Hobbit fever's been goblin up money

PICTURE PERFECT: Visitors dropped in at Weta Cave after the premiere of the Hobbit film. Emma Parangi takes her own photo with Gandalf.
PICTURE PERFECT: Visitors dropped in at Weta Cave after the premiere of the Hobbit film. Emma Parangi takes her own photo with Gandalf.

The world premiere of The Hobbit gave a big lift to sellers of Tolkien-related goods, but left cafe and bar owners feeling flat.

An estimated 50,000 to 60,000 people visited the Hobbit-themed outdoor market at Waitangi Park on the day of last Wednesday's premiere, according to the first official numbers published.

Official merchandise was also flying off the shelves at the Weta Cave in Miramar, according to worker Jess Chubb.

Its official T-shirts for the film were "the hot thing", but copies of The Hobbit books also sold well. The T-shirts sell for about NZ$36.

"We had a tremendous amount of people through," Mr Chubb said. "We had record-breaking days out here all through last week and last weekend.

"It has been really hectic. We were getting approximately 800-1000 people a day which is really quite extraordinary. In our peak season last year, when we were really busy, it was only around 600 people a day."

Early numbers from an audience survey of attendance at the Hobbit Artisan Market by Angus & Associates showed about a quarter of Wednesday's visitors were from overseas.

Food stall Crepes A-Go-Go, which Marco Angelino runs with wife Emmanuelle, usually goes through 8 litres of crepe mix at an average busy City Market on Sunday mornings.

At the Hobbit Artisan Market it was making between 30 and 50 litres each day.

"It was a great opportunity for Wellington businesses," Mr Angelino said. "The last few months have been pretty down compared to last year so it was great visibility."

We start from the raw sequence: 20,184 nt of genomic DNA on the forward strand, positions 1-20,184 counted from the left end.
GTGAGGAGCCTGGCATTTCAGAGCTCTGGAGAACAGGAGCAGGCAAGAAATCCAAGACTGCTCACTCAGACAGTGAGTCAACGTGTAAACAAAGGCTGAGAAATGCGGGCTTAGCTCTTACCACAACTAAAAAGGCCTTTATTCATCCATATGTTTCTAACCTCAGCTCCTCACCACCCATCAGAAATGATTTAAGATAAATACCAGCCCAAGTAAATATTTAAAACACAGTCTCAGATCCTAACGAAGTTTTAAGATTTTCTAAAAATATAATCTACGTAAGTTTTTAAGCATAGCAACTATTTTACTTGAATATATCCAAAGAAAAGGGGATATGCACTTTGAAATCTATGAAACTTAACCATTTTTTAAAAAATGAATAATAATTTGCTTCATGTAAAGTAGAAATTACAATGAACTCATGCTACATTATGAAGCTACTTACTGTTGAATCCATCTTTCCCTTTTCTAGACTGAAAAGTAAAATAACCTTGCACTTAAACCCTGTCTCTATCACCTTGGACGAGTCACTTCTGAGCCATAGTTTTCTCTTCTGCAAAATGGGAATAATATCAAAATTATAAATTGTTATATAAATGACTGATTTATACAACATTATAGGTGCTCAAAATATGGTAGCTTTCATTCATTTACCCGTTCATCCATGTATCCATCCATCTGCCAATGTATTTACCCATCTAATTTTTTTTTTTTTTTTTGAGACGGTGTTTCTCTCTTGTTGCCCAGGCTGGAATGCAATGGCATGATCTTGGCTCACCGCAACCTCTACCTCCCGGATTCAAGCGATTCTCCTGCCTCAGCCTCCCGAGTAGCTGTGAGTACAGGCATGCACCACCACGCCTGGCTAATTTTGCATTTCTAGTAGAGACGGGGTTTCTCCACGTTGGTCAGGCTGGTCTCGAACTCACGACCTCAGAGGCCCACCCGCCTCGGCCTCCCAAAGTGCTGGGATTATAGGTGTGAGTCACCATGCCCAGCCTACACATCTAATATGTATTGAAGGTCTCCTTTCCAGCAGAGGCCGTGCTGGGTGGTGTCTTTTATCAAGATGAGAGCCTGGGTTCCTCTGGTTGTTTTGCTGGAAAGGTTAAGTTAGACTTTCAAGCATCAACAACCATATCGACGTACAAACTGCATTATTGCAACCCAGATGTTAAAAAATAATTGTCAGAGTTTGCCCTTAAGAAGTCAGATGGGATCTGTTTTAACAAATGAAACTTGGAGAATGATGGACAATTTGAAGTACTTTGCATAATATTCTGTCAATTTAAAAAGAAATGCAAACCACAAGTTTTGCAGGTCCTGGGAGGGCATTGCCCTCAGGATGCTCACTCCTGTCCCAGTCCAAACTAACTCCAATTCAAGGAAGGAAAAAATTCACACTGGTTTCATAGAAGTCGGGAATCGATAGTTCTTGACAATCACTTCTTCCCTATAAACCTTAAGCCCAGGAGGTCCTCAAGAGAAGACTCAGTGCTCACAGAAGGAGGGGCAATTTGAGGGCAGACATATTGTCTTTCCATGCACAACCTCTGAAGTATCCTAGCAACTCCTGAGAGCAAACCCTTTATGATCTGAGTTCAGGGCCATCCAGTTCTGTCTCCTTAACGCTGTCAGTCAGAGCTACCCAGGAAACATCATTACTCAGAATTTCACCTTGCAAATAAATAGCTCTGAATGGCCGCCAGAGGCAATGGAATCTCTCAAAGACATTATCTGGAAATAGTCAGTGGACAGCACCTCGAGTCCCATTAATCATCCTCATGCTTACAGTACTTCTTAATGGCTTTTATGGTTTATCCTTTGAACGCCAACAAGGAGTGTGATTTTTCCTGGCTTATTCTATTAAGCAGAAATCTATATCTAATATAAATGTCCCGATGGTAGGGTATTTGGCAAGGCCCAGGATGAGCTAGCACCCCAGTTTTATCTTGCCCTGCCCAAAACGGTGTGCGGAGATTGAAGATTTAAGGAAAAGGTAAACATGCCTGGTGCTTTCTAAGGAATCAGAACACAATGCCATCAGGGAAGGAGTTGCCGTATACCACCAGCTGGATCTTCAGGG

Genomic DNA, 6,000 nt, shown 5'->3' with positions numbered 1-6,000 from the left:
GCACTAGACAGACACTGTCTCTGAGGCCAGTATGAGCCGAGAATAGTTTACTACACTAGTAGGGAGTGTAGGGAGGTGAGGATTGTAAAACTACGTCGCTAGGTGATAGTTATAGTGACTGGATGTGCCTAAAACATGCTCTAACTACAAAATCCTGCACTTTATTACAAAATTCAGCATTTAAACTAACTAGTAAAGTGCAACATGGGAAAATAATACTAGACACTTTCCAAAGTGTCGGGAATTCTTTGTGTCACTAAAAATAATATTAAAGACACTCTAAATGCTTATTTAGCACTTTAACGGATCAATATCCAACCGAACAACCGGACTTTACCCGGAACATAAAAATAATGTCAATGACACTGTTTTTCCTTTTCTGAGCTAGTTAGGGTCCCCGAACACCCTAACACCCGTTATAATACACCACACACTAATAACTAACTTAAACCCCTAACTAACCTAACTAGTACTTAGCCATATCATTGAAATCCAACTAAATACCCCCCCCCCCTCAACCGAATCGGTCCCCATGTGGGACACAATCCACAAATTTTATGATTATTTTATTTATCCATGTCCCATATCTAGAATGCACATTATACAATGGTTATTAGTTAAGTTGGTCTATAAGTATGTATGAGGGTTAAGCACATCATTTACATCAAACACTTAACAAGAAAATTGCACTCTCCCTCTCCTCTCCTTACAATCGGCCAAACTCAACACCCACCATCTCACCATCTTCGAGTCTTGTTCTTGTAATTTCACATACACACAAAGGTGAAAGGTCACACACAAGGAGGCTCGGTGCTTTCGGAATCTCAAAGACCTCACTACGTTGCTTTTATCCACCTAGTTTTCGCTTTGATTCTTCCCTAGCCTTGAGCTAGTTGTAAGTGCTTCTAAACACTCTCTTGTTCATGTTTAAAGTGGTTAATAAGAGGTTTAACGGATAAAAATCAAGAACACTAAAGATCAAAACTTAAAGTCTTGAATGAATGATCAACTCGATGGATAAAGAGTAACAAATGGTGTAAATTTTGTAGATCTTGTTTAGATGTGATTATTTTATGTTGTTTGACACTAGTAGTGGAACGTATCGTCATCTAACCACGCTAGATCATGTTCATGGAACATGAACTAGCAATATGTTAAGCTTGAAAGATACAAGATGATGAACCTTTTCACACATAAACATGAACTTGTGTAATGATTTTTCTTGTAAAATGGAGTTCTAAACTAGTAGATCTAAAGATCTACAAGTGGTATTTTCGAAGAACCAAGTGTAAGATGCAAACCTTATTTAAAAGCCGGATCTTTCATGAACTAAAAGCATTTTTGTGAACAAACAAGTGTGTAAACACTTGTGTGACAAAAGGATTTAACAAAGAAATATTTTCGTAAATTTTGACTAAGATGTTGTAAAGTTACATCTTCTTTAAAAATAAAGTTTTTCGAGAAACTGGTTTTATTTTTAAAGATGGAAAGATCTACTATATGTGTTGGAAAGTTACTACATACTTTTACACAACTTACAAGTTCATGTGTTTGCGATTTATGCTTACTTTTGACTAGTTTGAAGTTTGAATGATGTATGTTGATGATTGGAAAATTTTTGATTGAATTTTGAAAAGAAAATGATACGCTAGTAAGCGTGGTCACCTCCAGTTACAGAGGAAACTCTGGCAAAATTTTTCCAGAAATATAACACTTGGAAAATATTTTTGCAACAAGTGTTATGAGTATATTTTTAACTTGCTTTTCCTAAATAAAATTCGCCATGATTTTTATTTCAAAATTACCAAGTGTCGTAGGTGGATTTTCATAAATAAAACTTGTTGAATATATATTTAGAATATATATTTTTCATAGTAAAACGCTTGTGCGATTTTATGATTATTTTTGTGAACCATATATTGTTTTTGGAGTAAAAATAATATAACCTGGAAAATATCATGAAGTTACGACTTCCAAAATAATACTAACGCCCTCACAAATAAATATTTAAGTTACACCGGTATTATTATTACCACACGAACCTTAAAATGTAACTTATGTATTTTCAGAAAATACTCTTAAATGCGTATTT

Petone-based Stansborough, which made scarves and cloaks for Gandalf in the film, had to produce more woven items through the night to meet demand, according to director Cheryl Eldridge.

"I couldn't tell you off the top of my head how many scarves we sold but it was a lot, an awful lot. Everybody loved the Gandalf scarves and not just the movie fans, which surprised us. We actually sold quite a few cloaks, too."

Stansborough charges $145 for its Gandalf scarves and $2145 for a cloak.

Alan Blundell, manager of Oriental Parade hotel Ohtel, said it had a lot of Hobbit fans coming to its lobby for coffee. "Being across the road from the Hobbit market, a lot of people came across. It really exceeded our expectations."

However, hospitality operators alongside the path of the red carpet on Courtenay Place had underwhelming trading.

A worker at Hummingbird Cafe, on Courtenay Place, said it was not as busy as expected.

The Tasting Room operations manager Cam Thurlow said its Courtenay Place pub was fairly busy but "nothing to write home about", because of the loss of its outdoor seating under council orders to make room for street festivities.

In less than two months of New Zealand Post selling its official limited edition The Hobbit stamps and coins online, it had sold more in terms of turnover than in a typical year for all online items.

Fairfax Media